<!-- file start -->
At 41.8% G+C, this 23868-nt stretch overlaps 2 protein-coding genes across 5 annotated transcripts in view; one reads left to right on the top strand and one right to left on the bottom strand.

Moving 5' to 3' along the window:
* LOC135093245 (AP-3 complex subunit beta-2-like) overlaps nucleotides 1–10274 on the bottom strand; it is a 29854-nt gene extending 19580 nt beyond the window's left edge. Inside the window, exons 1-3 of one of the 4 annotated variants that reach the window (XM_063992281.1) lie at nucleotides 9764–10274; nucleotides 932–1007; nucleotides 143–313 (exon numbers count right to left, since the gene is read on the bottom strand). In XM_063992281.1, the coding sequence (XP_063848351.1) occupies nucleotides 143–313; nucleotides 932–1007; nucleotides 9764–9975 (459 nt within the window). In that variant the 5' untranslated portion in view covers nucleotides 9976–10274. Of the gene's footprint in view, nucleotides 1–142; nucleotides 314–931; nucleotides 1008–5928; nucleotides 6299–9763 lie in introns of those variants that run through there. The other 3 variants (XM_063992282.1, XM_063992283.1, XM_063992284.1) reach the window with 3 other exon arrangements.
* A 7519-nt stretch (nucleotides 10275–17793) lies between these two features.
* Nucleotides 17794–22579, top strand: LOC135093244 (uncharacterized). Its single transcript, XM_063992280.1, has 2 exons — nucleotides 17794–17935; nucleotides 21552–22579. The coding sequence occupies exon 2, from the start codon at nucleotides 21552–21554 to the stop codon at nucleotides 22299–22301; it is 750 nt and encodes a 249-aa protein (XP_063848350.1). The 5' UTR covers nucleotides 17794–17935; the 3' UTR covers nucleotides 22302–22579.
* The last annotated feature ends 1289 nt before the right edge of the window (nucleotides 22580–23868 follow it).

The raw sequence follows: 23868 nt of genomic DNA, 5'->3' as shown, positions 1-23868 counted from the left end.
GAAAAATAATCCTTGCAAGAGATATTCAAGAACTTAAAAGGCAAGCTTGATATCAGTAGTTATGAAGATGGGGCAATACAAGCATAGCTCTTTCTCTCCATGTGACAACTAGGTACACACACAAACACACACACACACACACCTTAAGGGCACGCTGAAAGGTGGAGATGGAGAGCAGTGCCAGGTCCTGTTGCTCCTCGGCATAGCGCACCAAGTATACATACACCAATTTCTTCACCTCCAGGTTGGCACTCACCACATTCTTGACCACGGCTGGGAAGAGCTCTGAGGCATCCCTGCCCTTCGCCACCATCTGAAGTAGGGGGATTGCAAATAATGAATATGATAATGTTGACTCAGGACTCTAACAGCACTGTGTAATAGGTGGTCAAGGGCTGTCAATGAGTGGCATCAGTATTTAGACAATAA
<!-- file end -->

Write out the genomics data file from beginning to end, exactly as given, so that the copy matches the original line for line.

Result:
At 41.8% G+C, this 23868-nt stretch overlaps 2 protein-coding genes across 5 annotated transcripts in view; one reads left to right on the top strand and one right to left on the bottom strand.

Moving 5' to 3' along the window:
* LOC135093245 (AP-3 complex subunit beta-2-like) overlaps nucleotides 1–10274 on the bottom strand; it is a 29854-nt gene extending 19580 nt beyond the window's left edge. Inside the window, exons 1-3 of one of the 4 annotated variants that reach the window (XM_063992281.1) lie at nucleotides 9764–10274; nucleotides 932–1007; nucleotides 143–313 (exon numbers count right to left, since the gene is read on the bottom strand). In XM_063992281.1, the coding sequence (XP_063848351.1) occupies nucleotides 143–313; nucleotides 932–1007; nucleotides 9764–9975 (459 nt within the window). In that variant the 5' untranslated portion in view covers nucleotides 9976–10274. Of the gene's footprint in view, nucleotides 1–142; nucleotides 314–931; nucleotides 1008–5928; nucleotides 6299–9763 lie in introns of those variants that run through there. The other 3 variants (XM_063992282.1, XM_063992283.1, XM_063992284.1) reach the window with 3 other exon arrangements.
* A 7519-nt stretch (nucleotides 10275–17793) lies between these two features.
* Nucleotides 17794–22579, top strand: LOC135093244 (uncharacterized). Its single transcript, XM_063992280.1, has 2 exons — nucleotides 17794–17935; nucleotides 21552–22579. The coding sequence occupies exon 2, from the start codon at nucleotides 21552–21554 to the stop codon at nucleotides 22299–22301; it is 750 nt and encodes a 249-aa protein (XP_063848350.1). The 5' UTR covers nucleotides 17794–17935; the 3' UTR covers nucleotides 22302–22579.
* The last annotated feature ends 1289 nt before the right edge of the window (nucleotides 22580–23868 follow it).

The raw sequence follows: 23868 nt of genomic DNA, 5'->3' as shown, positions 1-23868 counted from the left end.
GAAAAATAATCCTTGCAAGAGATATTCAAGAACTTAAAAGGCAAGCTTGATATCAGTAGTTATGAAGATGGGGCAATACAAGCATAGCTCTTTCTCTCCATGTGACAACTAGGTACACACACAAACACACACACACACACACCTTAAGGGCACGCTGAAAGGTGGAGATGGAGAGCAGTGCCAGGTCCTGTTGCTCCTCGGCATAGCGCACCAAGTATACATACACCAATTTCTTCACCTCCAGGTTGGCACTCACCACATTCTTGACCACGGCTGGGAAGAGCTCTGAGGCATCCCTGCCCTTCGCCACCATCTGAAGTAGGGGGATTGCAAATAATGAATATGATAATGTTGACTCAGGACTCTAACAGCACTGTGTAATAGGTGGTCAAGGGCTGTCAATGAGTGGCATCAGTATTTAGACAATAA